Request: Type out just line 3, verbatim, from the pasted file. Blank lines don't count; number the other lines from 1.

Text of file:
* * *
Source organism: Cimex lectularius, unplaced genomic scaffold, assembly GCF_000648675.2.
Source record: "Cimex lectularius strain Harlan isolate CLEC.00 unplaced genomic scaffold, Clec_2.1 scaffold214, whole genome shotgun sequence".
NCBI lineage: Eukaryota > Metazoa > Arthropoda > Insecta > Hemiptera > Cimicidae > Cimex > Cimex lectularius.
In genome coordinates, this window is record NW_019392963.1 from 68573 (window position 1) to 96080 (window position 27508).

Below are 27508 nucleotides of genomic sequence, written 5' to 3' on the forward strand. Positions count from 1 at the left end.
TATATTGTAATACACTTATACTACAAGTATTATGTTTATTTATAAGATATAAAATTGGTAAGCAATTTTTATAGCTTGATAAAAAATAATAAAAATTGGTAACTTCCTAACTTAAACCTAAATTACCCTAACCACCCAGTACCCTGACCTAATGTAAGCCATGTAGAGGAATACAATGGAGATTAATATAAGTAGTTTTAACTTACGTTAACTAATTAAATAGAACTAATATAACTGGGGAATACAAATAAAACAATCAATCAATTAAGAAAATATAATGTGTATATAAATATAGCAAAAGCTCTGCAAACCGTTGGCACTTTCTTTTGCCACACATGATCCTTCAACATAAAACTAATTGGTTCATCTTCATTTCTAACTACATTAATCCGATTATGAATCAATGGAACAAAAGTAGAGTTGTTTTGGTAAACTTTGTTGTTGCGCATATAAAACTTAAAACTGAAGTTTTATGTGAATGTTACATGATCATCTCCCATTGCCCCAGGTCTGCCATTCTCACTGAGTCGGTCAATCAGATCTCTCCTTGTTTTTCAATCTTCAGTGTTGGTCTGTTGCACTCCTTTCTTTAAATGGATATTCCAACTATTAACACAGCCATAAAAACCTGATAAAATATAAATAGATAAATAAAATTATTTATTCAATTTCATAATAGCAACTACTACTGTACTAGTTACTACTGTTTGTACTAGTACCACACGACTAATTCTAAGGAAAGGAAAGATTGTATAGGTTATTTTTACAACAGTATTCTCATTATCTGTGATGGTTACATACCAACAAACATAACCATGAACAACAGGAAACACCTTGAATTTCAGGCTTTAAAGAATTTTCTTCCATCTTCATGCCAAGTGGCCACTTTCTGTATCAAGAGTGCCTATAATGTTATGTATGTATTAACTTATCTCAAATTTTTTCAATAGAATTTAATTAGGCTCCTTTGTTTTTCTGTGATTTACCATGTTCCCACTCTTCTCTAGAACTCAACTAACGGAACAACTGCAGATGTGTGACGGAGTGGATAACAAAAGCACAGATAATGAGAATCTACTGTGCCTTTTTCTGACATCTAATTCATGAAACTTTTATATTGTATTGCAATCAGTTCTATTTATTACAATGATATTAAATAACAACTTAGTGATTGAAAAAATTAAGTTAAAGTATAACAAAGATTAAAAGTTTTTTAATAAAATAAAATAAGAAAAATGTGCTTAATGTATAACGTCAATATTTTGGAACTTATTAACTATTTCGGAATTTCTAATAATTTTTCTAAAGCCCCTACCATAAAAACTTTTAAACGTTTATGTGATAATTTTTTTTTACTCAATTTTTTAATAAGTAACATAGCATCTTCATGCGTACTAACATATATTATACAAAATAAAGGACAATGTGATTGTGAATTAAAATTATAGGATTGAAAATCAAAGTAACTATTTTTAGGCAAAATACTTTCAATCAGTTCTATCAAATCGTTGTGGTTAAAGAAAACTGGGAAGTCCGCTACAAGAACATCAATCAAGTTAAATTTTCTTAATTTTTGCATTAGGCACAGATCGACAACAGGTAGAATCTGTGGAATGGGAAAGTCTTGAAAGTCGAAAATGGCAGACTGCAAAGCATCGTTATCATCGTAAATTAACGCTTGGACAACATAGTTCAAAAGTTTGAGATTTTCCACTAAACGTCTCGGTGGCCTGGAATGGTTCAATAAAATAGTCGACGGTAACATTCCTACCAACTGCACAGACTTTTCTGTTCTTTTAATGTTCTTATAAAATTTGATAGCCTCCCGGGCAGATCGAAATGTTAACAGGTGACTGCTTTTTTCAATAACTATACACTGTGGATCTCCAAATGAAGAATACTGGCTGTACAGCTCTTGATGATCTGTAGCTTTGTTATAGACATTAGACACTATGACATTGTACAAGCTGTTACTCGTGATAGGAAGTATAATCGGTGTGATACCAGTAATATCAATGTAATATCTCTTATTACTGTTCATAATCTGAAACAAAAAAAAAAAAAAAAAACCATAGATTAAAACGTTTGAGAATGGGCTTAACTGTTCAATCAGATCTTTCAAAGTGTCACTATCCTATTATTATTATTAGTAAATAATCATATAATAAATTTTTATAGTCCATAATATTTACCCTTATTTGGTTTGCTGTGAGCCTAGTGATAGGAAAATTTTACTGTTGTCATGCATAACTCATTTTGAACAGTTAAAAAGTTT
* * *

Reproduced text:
NCBI lineage: Eukaryota > Metazoa > Arthropoda > Insecta > Hemiptera > Cimicidae > Cimex > Cimex lectularius.